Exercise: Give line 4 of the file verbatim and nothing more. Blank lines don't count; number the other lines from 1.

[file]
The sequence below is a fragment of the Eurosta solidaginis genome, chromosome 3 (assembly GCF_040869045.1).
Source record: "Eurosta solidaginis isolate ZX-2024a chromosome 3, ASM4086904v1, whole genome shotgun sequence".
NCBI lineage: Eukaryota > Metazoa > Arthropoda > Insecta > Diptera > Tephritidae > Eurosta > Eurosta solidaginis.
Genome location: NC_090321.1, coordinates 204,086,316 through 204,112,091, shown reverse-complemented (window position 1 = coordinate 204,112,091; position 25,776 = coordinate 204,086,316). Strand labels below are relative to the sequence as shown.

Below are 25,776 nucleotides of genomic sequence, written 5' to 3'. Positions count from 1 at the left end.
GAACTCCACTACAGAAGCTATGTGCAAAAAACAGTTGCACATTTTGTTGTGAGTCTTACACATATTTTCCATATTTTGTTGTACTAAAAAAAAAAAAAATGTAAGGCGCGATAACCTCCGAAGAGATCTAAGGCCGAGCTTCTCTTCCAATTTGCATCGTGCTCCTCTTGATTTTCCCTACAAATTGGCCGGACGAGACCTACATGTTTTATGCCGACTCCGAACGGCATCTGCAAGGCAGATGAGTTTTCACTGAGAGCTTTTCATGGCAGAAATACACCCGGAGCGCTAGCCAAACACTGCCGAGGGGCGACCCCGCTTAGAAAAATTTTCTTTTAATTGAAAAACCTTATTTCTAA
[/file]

Genome location: NC_090321.1, coordinates 204,086,316 through 204,112,091, shown reverse-complemented (window position 1 = coordinate 204,112,091; position 25,776 = coordinate 204,086,316). Strand labels below are relative to the sequence as shown.